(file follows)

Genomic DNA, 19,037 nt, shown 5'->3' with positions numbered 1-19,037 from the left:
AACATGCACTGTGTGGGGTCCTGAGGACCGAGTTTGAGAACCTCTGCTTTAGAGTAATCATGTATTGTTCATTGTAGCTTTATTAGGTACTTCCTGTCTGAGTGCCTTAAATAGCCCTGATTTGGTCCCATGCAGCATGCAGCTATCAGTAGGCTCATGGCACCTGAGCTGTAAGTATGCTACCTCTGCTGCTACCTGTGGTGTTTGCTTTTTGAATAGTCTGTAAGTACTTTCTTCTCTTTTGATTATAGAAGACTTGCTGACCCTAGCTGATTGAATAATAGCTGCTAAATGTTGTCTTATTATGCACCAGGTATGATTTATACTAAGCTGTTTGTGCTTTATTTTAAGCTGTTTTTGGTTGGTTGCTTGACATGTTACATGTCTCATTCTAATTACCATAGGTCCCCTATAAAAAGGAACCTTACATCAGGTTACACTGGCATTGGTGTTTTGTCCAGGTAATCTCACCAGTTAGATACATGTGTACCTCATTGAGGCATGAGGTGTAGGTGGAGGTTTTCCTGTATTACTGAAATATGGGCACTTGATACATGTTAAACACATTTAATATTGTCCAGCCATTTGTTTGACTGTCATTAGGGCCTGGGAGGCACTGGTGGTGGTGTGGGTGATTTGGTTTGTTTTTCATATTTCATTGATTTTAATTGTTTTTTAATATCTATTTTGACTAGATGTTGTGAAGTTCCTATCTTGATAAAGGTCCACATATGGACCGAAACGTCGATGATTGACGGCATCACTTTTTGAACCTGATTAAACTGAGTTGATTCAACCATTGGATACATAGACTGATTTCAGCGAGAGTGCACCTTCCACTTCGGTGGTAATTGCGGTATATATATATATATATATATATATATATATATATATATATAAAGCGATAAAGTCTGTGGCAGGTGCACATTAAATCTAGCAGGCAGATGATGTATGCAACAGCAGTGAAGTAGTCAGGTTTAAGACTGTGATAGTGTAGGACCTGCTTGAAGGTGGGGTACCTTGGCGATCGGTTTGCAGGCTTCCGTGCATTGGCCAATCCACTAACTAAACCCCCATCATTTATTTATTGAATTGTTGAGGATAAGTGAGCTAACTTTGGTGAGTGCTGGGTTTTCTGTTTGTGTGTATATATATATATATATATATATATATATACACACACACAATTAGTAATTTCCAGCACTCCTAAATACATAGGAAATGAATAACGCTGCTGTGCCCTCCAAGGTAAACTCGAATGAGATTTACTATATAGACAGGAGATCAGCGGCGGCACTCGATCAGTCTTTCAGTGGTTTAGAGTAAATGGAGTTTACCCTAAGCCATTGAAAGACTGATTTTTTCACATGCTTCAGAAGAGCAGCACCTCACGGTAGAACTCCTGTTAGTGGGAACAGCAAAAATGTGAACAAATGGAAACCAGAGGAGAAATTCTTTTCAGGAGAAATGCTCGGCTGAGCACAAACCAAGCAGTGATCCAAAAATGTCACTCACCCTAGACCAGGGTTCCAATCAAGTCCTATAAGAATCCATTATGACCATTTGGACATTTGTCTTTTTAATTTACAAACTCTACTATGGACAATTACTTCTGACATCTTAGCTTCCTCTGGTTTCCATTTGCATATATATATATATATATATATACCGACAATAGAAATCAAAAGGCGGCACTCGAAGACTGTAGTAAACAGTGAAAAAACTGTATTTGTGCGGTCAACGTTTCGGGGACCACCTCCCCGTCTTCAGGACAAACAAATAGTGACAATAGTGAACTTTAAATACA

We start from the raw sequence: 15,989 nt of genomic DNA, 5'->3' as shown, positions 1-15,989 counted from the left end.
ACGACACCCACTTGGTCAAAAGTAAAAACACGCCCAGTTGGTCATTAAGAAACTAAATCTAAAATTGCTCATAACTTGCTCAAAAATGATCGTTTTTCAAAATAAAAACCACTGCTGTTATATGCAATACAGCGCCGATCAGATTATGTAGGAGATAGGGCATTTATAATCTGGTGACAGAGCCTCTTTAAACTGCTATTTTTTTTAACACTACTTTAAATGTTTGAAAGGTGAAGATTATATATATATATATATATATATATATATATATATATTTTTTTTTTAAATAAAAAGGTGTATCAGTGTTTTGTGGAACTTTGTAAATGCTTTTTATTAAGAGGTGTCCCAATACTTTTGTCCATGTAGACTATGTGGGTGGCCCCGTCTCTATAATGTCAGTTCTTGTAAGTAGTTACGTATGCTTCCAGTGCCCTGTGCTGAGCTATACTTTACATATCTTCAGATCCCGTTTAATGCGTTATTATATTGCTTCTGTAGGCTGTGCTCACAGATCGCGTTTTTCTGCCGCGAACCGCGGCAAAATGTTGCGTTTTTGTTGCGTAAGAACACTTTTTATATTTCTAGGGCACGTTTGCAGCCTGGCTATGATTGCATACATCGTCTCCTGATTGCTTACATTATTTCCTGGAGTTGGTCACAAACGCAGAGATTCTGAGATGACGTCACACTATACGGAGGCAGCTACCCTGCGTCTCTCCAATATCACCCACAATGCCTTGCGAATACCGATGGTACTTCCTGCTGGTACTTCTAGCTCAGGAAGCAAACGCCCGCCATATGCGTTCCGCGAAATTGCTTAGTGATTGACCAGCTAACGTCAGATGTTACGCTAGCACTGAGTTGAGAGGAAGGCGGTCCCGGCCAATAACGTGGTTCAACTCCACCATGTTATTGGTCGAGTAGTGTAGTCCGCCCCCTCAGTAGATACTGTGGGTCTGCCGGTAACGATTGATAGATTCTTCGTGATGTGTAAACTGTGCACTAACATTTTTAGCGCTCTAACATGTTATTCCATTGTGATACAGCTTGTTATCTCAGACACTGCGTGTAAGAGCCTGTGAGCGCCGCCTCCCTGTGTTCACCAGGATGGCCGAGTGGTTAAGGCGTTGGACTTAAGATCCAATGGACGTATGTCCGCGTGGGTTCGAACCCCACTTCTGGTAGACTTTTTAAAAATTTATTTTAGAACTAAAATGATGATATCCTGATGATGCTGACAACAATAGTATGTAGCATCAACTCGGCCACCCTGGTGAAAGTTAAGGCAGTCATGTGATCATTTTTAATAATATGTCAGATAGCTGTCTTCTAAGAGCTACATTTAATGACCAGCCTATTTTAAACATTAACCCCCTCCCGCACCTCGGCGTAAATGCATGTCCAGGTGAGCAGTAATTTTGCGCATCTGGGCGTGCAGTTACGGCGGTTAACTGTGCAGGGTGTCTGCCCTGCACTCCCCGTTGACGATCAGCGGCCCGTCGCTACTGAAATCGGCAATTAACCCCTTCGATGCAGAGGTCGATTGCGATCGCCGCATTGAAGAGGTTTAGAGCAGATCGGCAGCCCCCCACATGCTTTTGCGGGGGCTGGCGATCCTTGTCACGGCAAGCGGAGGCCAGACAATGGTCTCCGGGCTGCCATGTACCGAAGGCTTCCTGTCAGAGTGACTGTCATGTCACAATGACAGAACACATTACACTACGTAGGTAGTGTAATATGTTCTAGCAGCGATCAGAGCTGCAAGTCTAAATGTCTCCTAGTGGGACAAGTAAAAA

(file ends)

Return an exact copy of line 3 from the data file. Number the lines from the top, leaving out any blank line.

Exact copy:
We start from the raw sequence: 15,989 nt of genomic DNA, 5'->3' as shown, positions 1-15,989 counted from the left end.